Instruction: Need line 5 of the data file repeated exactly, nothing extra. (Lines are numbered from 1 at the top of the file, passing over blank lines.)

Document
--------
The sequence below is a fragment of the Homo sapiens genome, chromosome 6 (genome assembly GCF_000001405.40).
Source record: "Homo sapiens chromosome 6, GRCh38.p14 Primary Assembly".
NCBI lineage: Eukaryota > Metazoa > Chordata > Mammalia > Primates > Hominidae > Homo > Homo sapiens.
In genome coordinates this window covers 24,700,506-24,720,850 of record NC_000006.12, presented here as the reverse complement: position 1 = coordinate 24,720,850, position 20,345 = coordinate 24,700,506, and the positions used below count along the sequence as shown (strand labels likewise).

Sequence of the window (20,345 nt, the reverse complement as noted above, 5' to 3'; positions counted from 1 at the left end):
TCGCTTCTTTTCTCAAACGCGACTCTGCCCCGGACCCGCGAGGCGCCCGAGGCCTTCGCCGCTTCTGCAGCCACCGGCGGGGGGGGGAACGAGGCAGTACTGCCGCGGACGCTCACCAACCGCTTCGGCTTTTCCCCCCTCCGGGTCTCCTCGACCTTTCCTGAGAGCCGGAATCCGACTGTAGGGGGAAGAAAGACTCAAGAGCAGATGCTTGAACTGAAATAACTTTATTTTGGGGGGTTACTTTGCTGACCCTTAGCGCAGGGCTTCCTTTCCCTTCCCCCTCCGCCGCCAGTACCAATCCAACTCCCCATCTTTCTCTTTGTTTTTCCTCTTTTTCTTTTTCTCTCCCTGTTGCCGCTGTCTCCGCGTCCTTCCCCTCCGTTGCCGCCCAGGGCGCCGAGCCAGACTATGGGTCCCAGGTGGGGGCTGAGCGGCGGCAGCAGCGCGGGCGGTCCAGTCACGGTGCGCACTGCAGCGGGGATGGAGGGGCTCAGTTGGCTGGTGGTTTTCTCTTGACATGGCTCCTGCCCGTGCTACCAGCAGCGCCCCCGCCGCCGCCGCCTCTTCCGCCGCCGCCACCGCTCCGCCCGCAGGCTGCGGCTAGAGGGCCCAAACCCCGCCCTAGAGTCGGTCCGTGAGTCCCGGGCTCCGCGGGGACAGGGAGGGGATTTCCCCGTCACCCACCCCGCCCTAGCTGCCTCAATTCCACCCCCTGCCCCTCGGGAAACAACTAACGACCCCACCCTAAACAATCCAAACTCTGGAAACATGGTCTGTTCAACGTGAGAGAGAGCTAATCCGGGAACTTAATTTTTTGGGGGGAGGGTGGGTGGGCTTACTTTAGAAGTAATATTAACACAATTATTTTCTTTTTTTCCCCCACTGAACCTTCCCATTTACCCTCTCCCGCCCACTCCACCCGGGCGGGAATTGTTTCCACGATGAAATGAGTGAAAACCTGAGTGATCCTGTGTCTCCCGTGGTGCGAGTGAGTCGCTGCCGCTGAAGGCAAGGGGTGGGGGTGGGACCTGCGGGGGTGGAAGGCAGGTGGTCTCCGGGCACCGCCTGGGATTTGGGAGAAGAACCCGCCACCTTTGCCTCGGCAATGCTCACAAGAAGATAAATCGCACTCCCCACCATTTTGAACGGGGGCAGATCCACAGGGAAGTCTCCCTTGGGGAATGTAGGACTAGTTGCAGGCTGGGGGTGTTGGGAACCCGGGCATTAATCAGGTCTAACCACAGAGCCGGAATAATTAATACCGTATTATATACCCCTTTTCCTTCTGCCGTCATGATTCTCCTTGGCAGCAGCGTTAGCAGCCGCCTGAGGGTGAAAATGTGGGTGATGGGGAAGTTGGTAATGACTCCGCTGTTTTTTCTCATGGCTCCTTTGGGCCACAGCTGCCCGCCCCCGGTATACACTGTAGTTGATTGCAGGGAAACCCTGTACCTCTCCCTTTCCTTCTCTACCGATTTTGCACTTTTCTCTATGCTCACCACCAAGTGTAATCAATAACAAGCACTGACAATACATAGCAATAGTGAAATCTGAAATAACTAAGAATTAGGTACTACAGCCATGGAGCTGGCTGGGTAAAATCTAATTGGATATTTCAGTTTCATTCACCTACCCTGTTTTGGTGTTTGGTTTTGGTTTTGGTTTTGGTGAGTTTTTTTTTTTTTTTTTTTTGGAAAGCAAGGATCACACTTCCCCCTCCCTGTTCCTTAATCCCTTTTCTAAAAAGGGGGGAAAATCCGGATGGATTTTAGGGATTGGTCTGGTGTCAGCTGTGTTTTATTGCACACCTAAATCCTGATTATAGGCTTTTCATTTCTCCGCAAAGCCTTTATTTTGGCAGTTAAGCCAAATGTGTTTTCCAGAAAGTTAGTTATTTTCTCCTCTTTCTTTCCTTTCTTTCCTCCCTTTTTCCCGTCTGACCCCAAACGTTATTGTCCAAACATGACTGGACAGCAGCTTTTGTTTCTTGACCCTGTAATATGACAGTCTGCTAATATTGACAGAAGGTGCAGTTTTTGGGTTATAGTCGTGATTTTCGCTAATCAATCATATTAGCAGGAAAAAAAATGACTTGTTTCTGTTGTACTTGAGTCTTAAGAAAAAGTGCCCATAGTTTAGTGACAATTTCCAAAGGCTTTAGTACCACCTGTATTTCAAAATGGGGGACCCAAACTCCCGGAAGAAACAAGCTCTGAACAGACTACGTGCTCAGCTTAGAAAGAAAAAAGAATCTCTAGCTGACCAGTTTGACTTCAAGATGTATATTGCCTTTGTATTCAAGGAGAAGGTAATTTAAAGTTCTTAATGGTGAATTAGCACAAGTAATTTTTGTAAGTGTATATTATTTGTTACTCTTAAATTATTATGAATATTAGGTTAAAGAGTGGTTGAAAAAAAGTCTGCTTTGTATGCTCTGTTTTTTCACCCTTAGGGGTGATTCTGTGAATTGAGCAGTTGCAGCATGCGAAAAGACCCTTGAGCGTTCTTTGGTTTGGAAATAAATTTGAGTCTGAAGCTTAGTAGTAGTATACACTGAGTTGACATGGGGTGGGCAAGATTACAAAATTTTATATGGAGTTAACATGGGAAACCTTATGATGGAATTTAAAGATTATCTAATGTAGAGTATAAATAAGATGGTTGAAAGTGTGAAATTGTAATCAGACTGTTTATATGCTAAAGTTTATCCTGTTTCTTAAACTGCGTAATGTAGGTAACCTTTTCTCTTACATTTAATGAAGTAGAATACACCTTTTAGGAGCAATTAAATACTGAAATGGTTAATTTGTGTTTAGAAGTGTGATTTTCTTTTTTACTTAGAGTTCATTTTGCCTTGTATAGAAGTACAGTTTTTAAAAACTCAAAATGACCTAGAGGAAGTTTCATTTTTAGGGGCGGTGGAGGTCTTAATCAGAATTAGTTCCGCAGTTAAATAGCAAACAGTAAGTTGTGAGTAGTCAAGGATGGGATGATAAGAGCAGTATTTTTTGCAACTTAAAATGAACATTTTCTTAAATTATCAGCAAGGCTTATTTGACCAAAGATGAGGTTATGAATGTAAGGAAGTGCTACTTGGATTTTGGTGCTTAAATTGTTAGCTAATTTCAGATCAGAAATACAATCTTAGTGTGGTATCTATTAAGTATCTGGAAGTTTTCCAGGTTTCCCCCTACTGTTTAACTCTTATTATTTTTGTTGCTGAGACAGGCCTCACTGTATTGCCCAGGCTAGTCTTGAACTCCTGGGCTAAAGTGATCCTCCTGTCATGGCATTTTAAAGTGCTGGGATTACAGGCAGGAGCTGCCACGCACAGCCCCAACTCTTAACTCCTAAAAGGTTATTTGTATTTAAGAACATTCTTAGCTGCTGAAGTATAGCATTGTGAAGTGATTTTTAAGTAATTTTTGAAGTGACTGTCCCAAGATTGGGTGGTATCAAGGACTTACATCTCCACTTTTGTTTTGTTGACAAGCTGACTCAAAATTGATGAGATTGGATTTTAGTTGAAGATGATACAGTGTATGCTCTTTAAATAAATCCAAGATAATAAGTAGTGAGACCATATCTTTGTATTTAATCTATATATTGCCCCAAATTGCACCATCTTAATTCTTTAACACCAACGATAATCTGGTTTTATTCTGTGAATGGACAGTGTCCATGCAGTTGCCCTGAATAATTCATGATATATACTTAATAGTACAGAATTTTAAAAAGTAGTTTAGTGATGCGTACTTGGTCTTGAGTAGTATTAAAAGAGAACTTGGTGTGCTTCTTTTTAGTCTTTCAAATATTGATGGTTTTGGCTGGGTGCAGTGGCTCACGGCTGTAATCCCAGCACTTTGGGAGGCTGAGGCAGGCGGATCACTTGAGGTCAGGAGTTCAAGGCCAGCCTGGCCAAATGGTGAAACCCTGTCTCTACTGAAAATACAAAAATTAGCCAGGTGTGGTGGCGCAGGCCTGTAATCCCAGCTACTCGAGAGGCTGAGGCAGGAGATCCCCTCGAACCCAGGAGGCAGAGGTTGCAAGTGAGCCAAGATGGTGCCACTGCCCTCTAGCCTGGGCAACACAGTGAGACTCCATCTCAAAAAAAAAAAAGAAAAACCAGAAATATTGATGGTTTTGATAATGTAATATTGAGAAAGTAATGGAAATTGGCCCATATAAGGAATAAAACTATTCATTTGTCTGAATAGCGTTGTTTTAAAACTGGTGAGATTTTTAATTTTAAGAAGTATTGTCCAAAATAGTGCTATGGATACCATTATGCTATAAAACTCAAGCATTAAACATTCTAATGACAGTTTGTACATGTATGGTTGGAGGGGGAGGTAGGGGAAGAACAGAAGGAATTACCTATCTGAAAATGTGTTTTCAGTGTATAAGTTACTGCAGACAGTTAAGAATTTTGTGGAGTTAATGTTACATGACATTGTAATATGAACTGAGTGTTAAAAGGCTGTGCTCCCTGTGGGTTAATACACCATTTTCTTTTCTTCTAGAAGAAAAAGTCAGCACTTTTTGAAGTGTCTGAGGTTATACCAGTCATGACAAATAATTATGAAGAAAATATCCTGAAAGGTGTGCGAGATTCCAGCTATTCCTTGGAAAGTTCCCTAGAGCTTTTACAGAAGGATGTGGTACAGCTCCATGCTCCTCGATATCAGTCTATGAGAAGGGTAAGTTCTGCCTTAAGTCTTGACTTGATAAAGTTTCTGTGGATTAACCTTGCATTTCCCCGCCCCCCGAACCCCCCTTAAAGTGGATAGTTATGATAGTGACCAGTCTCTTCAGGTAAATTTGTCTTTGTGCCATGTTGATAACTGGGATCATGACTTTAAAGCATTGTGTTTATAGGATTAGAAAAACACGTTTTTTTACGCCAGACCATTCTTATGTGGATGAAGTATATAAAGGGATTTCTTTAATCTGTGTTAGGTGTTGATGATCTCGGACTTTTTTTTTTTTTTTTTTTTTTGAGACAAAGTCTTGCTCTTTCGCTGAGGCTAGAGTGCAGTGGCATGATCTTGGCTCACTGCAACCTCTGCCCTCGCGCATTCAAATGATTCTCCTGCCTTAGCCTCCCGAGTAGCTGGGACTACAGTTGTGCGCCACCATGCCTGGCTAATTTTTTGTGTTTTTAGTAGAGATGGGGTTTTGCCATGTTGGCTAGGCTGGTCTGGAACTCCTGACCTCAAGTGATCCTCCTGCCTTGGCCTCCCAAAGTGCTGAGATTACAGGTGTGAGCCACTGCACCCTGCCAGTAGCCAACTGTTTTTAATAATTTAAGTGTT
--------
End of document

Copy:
Sequence of the window (20,345 nt, the reverse complement as noted above, 5' to 3'; positions counted from 1 at the left end):